Wednesday, December 31, 2008

Did I get my money worth?

At the end of November I submitted a Purchase Order for my 2009 Annual Oracle Support. I passed the six figure mark several years ago and am well on my way to topping the next hundred next year. Here is my report from Metalink of the number of incidences and close times for the year:

2. Close Rates (closed calls only)
Time Incidents % Cumulative Total
4 h11.411.41
12 h11.412.82
24 h002.82
48 h34.237.05
72 h11.418.46
1 Week22.8211.28
2 Weeks34.2315.51
4 Weeks4056.3471.85
>4 Weeks2028.17100.02
Total Incidents 71


That doesn't count the 5 TARs I still have open; one from May. 84% of my TARs are closed in four weeks or more. Let me say that again; FOUR WEEKS OR MORE. Each TAR cost me approximately $2500.

So, Oracle Community, did I get adequate return on my investment?

(Oh, and BTW, I love how my cumulative total adds up to 100.02%)

4 comments:

Martin Berger said...

Jeff,
there are at least 2 problems in this kind of statistic:
1) the better the DBA is, the worse are the numbers. (under the asumption, a good DBA can solve the 4-hr-problems alone)
2) these numbers doesn't say anything where the time was spent during the TAR: waiting on customer? waiting on support? waiting on development? Unfortunately I do not know an 10046 event for TARs. (maybe someone should raise an enhancement request?)

I cannot say if oracle support is it's money worth, there is just no option.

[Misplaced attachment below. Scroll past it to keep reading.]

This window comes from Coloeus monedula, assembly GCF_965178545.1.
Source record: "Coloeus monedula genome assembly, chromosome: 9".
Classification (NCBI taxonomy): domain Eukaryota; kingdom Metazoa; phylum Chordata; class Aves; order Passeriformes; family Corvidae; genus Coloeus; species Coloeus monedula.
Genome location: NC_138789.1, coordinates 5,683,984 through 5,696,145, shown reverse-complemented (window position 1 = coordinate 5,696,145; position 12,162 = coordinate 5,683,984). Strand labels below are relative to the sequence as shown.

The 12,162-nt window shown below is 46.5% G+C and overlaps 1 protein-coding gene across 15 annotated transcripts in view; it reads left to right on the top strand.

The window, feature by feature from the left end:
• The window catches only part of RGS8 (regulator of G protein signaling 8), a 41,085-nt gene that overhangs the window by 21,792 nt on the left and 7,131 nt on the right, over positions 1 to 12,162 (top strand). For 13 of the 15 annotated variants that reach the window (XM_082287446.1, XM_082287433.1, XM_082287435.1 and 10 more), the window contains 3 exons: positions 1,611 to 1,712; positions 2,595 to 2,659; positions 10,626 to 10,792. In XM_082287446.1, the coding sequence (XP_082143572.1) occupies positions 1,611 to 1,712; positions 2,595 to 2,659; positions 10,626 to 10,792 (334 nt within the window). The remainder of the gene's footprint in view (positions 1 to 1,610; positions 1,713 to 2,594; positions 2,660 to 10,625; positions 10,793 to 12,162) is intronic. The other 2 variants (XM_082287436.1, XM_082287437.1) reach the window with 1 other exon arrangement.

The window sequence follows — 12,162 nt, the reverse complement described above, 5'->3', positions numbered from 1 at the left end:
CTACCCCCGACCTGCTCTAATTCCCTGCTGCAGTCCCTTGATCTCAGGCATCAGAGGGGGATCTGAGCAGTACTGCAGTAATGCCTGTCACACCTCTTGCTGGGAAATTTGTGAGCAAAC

I'm just sure, Oracles strategy is the best for Oracle, not for the customers.

Niall said...

Jeff

That's not dissimilar to the sort of stats that I had at my last place of employment. (so I like Martin's first suggestion). I imagine however that you are excluding from your calculation

1) any patches or upgrades applied during the year including the CPU program

2) any issues that you resolved using metalink.

If you include both of the above it's probably < $2000 a pop :(

Niall

Noons said...

I've just gone very near the 100K magic number for overall support.

Ours comes in two chunks, courtesy of an Oracle accounting incapable of coping with an upgrade halfway through a maintenance contract...

Anyways, looking at your numbers and looking at the paltry amount of my calls shames me completely: I am definitely not getting back any value!
:)

One of the things I've long ago given up on is letting metalick handle a call for more than a week. I usually only open severity 1 calls: if it can't be solved within a week, then the workaround gets in and we forget about it.

The way things work at Oracle support, it's hopeless to try and squeeze an emergency patch out of "product development" or whatever those bozos are called nowadays.

Along the years the number of calls I've had cancelled due to "won't be fixed" or "no patch available until version xx.x.x.x.x, kindly upgrade" is staggering...

But the regular patch releases and the list of fixes for each patch release have paid handsome dividends, I'm now more or less as patched up as 10.2.0.3 can get.

Still got to do the partitioning option patch shuffle, later in 2009.

In all: value?
Hmmm, define value first?

John Hurley said...

What gets left out from this type of analysis is how many times one does not even bother opening up a service request and/or trying to force a recognition out of oracle for a bug because one has realized the ( probable ) substantial wait time.

One has only to be forced around the repeated re-assigns of a sev 2 and/or sev 1 to various people in time zones around the block to ( unfortunately ) become somewhat immunized how less than optimally effective contacting oracle to help resolve a problem might be.

Agreeing with Martin there is not a viable alternative.